Spinning Bagua

When we think of Kung Fu and its long history, we tend to think of its venerable age, lineage, and established methods. But everything in Kung Fu was new once — VERY NEW — and innovative. Responding to environment, population and, most influentially, technology, these impulses sparked revolutionary changes, as well as temporary (and sometimes, embarrassing) fads.

Now, martial arts has inspired its fads. That doesn’t necessarily mean the material is bogus, but rather that the appeal to public interest eventually moves along, leaving behind a dedicated contingent of practitioners who, publicly or privately, cut new pathways.

Child ninjas — masked and black-faced — swinging from trees, followed by Bruce Lee’s cat cries, followed by Peter Max gi’s…well, no need to remind us of the things stuffed way back in our martial closets. Even Tai Chi — NOT the art itself but the way some people exploit its benefits — has attained a faddish following that makes those of us who practice in our backyards shake our heads at the $2000 courses that seem to suggest all Tai Chi is performed on a cliff overlooking a beach at sunset. Not to mention the obvious misappropriation of Tai Chi by pharmaceutical companies, using the art to sell their pills

So, what about the new kid in the guan, Bagua Zhang, the style many refer to as the “last traditional Chinese martial art?”

Like Tai Chi, Bagua revolves around only a few hand and weapon forms, but incorporates countless avenues for developing usage and technique, internal and health practice, philosophical analogy, and kick-ass self-defense.

Like Tai Chi, Bagua itself contributes revolutionary concepts to the larger body of traditional martial knowledge. Just the act of walking in Bagua — the explicit use of the waist to manage rotation; the simplification of the two foot patterns to direct the walking, then the more complex instruction of how to place the foot; the tri-level attention to the arms; the deadly beauty of the changing palms themselves to control direction — shows the genius in its methods. And this is not to mention the neurological information, such as that which comes from eye movement, incorporating modern studies with traditional methods. There are so many things to do to perform well, and these are just the things that I can describe to you, the things that are describable.

But an art foundationally based on change leaves itself vulnerable for anyone to come along and, you know, change it.

Like Tai Chi, it is also a wide-open door for exploitation.

One reason, I believe, is that Bagua, as an advanced art, immediately makes it a target to be dumbed down to appeal to a larger audience. I cannot tell you how many non-martial artists have contacted our studio saying they overheard a conversation on a crosstown bus ride, and they want to learn Bagua, because it has to do with the I Ching. It comes off as mystical as it is martial (again, like Tai Chi), and that is a surefire recipe for ‘anything goes.’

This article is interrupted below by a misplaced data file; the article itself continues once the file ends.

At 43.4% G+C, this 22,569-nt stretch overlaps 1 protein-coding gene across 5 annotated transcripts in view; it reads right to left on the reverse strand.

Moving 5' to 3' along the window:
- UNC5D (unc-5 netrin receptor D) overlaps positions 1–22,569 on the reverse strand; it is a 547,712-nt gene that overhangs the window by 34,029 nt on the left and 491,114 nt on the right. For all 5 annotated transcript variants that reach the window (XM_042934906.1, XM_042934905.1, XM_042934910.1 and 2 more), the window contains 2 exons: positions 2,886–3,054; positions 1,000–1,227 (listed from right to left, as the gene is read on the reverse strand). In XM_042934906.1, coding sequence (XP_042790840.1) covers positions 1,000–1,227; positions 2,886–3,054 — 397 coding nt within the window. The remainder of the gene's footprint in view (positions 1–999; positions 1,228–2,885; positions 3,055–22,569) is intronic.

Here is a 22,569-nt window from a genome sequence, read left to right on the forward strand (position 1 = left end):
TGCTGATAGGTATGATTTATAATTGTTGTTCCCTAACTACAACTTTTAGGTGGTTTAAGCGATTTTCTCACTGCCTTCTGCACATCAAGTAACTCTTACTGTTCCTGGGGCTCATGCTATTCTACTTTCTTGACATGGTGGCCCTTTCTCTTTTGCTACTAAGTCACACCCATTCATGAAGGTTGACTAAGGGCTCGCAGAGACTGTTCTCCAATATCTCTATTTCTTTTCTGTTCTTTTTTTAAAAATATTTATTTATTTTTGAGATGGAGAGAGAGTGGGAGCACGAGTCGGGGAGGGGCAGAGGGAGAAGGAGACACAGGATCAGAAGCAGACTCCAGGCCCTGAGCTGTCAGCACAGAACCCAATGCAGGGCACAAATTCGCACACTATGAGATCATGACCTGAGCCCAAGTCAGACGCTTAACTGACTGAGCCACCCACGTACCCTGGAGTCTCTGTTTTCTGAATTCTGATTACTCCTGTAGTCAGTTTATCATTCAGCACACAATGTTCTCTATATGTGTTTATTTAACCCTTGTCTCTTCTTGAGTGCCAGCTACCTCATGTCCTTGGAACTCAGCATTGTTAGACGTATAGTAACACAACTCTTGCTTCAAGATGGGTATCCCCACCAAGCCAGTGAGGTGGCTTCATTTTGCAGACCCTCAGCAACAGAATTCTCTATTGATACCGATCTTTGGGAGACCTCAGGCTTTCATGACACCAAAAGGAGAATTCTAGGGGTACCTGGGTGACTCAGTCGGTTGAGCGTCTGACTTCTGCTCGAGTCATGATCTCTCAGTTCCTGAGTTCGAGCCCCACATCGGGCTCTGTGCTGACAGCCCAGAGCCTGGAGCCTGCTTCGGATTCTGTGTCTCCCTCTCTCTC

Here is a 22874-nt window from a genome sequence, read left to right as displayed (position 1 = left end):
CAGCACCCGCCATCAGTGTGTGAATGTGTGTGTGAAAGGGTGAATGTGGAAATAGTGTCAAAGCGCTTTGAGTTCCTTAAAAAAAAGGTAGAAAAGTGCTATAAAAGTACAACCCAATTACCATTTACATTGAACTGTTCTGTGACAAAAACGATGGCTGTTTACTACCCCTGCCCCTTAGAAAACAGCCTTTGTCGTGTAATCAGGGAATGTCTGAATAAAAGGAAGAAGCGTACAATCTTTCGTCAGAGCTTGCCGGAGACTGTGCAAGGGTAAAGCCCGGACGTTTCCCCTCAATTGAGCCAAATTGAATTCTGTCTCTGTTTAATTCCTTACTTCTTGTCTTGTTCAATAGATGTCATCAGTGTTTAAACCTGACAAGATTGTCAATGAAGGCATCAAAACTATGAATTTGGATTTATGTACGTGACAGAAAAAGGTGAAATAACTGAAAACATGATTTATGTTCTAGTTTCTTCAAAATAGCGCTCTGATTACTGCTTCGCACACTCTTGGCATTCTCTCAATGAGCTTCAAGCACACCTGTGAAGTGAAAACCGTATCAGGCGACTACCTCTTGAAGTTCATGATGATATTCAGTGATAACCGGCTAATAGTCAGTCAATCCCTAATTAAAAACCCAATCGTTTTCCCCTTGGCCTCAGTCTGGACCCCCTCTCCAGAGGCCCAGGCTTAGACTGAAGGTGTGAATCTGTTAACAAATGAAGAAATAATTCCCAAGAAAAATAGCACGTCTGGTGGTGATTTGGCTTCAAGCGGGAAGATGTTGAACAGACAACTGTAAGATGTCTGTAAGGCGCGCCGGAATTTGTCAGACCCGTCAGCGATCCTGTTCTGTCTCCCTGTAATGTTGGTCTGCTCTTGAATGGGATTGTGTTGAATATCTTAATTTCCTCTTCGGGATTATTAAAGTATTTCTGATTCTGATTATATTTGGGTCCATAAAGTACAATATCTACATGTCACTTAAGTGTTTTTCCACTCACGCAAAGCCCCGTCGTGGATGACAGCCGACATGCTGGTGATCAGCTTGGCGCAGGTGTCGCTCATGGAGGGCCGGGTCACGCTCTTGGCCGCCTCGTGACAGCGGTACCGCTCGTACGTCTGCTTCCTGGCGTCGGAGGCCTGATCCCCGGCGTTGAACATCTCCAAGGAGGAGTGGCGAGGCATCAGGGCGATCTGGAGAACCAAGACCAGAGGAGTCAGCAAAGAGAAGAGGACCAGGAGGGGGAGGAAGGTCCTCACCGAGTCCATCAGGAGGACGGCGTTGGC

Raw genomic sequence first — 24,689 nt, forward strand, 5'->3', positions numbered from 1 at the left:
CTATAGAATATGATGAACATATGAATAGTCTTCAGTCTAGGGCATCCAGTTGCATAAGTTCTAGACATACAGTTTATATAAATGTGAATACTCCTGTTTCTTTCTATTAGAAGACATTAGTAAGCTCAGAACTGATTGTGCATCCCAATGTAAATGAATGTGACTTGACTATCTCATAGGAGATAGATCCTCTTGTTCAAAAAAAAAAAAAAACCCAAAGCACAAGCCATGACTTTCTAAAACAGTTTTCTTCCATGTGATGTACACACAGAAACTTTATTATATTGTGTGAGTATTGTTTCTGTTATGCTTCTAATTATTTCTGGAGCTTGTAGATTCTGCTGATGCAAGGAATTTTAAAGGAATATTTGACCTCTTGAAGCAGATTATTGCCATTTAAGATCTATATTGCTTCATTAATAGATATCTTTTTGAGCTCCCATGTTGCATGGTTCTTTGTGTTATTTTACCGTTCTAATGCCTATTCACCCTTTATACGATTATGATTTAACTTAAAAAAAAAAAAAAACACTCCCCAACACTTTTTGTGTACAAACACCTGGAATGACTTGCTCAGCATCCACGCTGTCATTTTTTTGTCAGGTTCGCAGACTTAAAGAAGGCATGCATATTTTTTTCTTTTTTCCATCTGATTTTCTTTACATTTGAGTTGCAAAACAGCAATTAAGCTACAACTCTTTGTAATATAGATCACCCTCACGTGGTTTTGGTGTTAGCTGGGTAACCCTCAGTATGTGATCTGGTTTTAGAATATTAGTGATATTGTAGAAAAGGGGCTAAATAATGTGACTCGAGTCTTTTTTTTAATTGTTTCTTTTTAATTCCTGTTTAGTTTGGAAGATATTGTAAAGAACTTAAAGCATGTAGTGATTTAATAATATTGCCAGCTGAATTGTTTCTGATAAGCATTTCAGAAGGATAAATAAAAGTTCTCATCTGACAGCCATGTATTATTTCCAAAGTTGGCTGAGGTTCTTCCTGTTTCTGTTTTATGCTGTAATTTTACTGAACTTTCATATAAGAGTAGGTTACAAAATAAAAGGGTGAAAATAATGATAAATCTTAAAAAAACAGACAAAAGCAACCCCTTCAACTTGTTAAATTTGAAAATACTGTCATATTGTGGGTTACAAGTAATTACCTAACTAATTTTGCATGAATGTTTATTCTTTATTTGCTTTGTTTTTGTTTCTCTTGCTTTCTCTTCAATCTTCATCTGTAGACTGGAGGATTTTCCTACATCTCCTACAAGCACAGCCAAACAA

Examples of how this manifests are easy to find: a lot of Bagua is being taught without foundation. The walking has no authority, circling without intent. Any technique that uses wide looping motions without power is just ineffective (but, unfortunately, plentiful on youtube) and displays a superficial interpretation of the circle concept itself. And any instruction to ‘just run circles around your opponent’ displays only a kindergarten understanding of the meaning of martial rotation. Finally, Reeling Silk, one of Bagua’s fundamentals, is a subtle and difficult concept, and at base is NOT the one-dimensional calisthenics I’ve seen that makes me turn away from the screen.

Maybe I take this too personally, but I worry about Bagua. I watch its rise and acceptance with a combination of joy and cringe. Sure, anyone who has been in the art for a while has seen bad kung fu, the kind that makes you want to pull aside the performer and whisper, “Your teacher is no good. Run away!” But with Bagua Zhang, I am more inclined to want to pull aside the teacher and say, “What are you doing and why are you doing it? Go back to the basics, you’ve got it all wrong.”

Happily, I think authentic Bagua will win, although faddishness will never disappear; Bagua Zhang almost has too much to offer. The true Bagua circle is not empty, and those who approach with a serious curiosity will find a world of potential, and real teachers who are prepared and anxious to teach them.

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2 Responses to “Spinning Bagua”

  1. Michael Babin says:

    Good points and this is a tough issue to come to terms with for any long-term practitioner who cares about what he or she is practising or teaching. You can argue that any movement exercise –– no matter how dumbed-down –– is better than no exercise for many modern sedentary people; but overweight, out-of-shape beginners are more liable to injure their legs or backs EVEN WHEN TRAINING CORRECTLY much less the New Age twaddle often taught as side-lines by hard stylists.
    In the end, every beginner needs to identify what they want from their own training; whether they have the abilities or potential to develop those abilities and whether or not the instructor they have chosen is mediocre, excellent or a complete sham.

    It takes experience to identify all that and many beginners simply can’t, at first, tell “the Good, the Bad and the Ugly” when it comes to bagua teachers. [with apologies to Sergio Leone].

  2. Charlie Thompson says:

    Great article. i feel the same way but could not put it into words. Xing Yi is so important as well. Learning the forms are only the beginning, without a training partner I’ve had to study twice as hard not only with speed, posture foot placement, and intent. Holding the tree standing meditation has improved my overall training to a higher level. So much to learn, so little time.